I came up with this idea during the spring semester of my freshman year at college. I took a creative elective class that was classified as a ‘journalist’ course, but for the first two or three weeks we were taught how to draw. It was to teach us us how to tap into our right brain, creative side or something like that. I liked the idea of Celeste taking the class and griping about being forced to draw.

The artwork is so simple, that I probably drew all five strips in one day. The Daily Texan was a M-F publication. My five strips would be a perfect strip to run consecutively for the week (Unfortunately, my comics never ran consecutively until my senior year). At the time I was proud of my artwork, but looking back it doesn’t look very dynamic. In these earlier drawings, Celeste’s hair lacks her iconic shape.

The Daily Texan kept ‘losing’ my submissions, so I kept re-submitting them. At the time, it was the funniest stuff I had created. It wasn’t until the spring semester of my sophomore year that someone at the paper told me what was wrong with it. Evidently, in the last panel I used the actual name of the professor of the course. I also drew a basic caricature of his features. It was against Daily Texan policy to name actual University of Texas faculty in the newspaper comic section. (I thought he would have been flattered.) I wish they would have told me that months earlier instead of throwing the strips away and then telling me only after I stopped and asked why. It was such an easy fix to drop the surname and change the face of the professor (I have here the original drawing here). The fix took less that 15 minutes to make, I resubmitted the strip (once again), and the five strip story line was published infrequently over a two month span. The Daily Texan prepared me for the endless frustrations of the real world.

(Common Ground. 1998)



Week 1: The first half of the week I have Celeste and Dave going to a client meeting with G.W. “Nero” Hill. I was still trying to make Nero an interesting character at that point, but he never really took off. The fist three strips weren’t really good. The artwork is nothing more than talking heads, the wording is too long and winded, and some of the speech bubbles don’t line up correctly. The only thing somewhat interesting is the first panel of Tuesday’s strip un which I drew a city block scene. I can do something better now, but then I was something novel and different for me. Starting on Wednesday, the stickman story finally begins when Celeste draws an idea for Paige. The ideas were better, but again the dialogue (and monologue as in the case with Friday’s strip) were too wordy and the punchlines fell flat.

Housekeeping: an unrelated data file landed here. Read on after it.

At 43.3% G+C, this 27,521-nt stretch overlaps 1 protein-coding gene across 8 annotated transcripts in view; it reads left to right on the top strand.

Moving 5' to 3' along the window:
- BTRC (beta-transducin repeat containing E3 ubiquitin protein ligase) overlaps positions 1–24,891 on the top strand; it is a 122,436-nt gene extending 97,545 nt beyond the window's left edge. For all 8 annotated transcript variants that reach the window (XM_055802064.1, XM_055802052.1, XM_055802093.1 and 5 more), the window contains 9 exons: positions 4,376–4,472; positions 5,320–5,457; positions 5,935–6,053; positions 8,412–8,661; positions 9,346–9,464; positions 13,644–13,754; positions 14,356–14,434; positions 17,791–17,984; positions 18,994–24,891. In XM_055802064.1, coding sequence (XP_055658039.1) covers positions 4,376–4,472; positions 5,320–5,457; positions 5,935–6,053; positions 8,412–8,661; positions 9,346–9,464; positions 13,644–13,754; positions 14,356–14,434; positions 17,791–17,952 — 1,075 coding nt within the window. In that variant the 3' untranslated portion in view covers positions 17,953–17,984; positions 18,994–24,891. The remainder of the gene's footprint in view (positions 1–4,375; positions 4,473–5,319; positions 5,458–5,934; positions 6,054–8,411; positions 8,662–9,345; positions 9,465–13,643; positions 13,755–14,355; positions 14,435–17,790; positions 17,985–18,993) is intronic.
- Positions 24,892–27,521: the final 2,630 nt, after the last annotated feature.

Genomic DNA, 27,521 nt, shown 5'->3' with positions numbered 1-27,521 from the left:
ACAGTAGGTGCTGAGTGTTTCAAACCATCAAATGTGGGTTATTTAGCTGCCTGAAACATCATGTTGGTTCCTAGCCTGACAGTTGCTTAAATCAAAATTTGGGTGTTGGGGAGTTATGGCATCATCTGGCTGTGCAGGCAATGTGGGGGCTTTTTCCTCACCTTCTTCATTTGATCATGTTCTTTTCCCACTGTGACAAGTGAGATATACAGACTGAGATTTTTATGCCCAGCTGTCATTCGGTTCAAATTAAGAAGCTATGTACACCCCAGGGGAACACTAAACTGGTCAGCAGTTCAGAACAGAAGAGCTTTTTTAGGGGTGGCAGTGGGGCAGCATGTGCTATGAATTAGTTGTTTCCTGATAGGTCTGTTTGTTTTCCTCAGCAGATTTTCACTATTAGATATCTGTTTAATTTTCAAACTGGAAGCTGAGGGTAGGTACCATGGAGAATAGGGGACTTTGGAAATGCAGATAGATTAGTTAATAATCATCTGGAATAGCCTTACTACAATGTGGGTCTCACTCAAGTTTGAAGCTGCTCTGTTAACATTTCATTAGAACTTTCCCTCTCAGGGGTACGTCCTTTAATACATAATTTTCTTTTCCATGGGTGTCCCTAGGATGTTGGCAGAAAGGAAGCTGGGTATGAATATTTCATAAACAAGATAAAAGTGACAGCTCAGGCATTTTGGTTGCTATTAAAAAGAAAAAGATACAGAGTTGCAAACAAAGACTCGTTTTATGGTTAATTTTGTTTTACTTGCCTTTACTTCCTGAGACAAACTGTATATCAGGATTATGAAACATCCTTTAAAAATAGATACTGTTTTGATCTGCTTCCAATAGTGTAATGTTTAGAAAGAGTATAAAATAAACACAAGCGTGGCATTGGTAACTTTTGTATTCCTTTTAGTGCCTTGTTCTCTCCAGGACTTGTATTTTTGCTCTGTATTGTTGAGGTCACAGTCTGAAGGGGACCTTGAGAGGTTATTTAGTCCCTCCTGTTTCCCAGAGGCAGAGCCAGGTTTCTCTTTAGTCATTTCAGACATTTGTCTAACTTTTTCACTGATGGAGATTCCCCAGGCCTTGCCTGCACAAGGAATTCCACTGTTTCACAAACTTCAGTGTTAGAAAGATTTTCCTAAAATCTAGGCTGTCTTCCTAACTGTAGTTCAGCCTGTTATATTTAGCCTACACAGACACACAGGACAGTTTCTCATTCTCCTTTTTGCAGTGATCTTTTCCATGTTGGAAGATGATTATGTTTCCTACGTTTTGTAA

Sunday 1: (Stickman Cometh) This was a slow ‘animation’ of the stickman crawling out of the piece of paper. However, as the stickman was already coming out in Saturday’s strip, Sunday’s strip felt redundant. In the latest incarnation of the stickman storyline, this strip was was edited out. The last panel artwork and punchline is similar to the Common Ground‘s Wednesday strip. I also didn’t like how the thickness of the stickman’s arms change. Poor draftsmanship.

Week 2: The first three strips were okay (except for the horrible rendering of the desk in Tuesday’s strip. The angles were totally off and was jarring to the eye) The last three strip’s ideas were okay but the implementations were not. In Thursday’s strip, you never get the sense that Celeste is really hiding in an air duct. In Friday’s strip, there is too much going on and it is hard to determine what is happening. In Saturday’s strip, the ‘punchline’ just doesn’t work at all. When it came time to redo this story, the last three fell on the editing room’s floor.

Sunday 2: (Stickman Goeth) This strip was better. I used the same colors as the previous Sunday’s to show continuity. I modeled Celeste on Calvin’s mom in Bill Watterson’s book, “Lazy Sunday Book”. It was in the Spaceman Spiff storyline in which Calvin throws a water balloon at his mom.* It was such a good, animated drawing, that I re-used it again for Something about Celeste.

Week 3: These were okay strips and both have gone through the least amount of changes from the 2001 to the 2007 storylines.